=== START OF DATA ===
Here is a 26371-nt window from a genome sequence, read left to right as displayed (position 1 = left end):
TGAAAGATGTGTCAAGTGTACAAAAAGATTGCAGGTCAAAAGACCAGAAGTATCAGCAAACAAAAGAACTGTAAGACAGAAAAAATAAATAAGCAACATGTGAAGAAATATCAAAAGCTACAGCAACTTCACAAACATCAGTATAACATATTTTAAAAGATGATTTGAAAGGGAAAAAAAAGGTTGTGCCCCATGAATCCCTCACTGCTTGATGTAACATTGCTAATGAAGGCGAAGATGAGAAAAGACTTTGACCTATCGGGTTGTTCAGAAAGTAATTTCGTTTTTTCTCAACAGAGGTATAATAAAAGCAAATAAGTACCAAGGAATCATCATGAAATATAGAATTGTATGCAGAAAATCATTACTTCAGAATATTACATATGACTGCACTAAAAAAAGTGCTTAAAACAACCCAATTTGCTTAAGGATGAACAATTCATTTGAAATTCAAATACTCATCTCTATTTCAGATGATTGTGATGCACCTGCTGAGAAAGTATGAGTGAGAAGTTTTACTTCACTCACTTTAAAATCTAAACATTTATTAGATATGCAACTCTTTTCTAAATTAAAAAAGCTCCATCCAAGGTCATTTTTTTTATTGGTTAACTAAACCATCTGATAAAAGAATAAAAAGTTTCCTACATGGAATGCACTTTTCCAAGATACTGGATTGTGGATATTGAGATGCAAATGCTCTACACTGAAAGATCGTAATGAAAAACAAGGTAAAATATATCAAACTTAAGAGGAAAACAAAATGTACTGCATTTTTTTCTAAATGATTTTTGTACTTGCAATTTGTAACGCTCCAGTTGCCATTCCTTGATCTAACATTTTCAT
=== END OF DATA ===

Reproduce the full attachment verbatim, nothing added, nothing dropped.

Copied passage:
Here is a 26371-nt window from a genome sequence, read left to right as displayed (position 1 = left end):
TGAAAGATGTGTCAAGTGTACAAAAAGATTGCAGGTCAAAAGACCAGAAGTATCAGCAAACAAAAGAACTGTAAGACAGAAAAAATAAATAAGCAACATGTGAAGAAATATCAAAAGCTACAGCAACTTCACAAACATCAGTATAACATATTTTAAAAGATGATTTGAAAGGGAAAAAAAAGGTTGTGCCCCATGAATCCCTCACTGCTTGATGTAACATTGCTAATGAAGGCGAAGATGAGAAAAGACTTTGACCTATCGGGTTGTTCAGAAAGTAATTTCGTTTTTTCTCAACAGAGGTATAATAAAAGCAAATAAGTACCAAGGAATCATCATGAAATATAGAATTGTATGCAGAAAATCATTACTTCAGAATATTACATATGACTGCACTAAAAAAAGTGCTTAAAACAACCCAATTTGCTTAAGGATGAACAATTCATTTGAAATTCAAATACTCATCTCTATTTCAGATGATTGTGATGCACCTGCTGAGAAAGTATGAGTGAGAAGTTTTACTTCACTCACTTTAAAATCTAAACATTTATTAGATATGCAACTCTTTTCTAAATTAAAAAAGCTCCATCCAAGGTCATTTTTTTTATTGGTTAACTAAACCATCTGATAAAAGAATAAAAAGTTTCCTACATGGAATGCACTTTTCCAAGATACTGGATTGTGGATATTGAGATGCAAATGCTCTACACTGAAAGATCGTAATGAAAAACAAGGTAAAATATATCAAACTTAAGAGGAAAACAAAATGTACTGCATTTTTTTCTAAATGATTTTTGTACTTGCAATTTGTAACGCTCCAGTTGCCATTCCTTGATCTAACATTTTCAT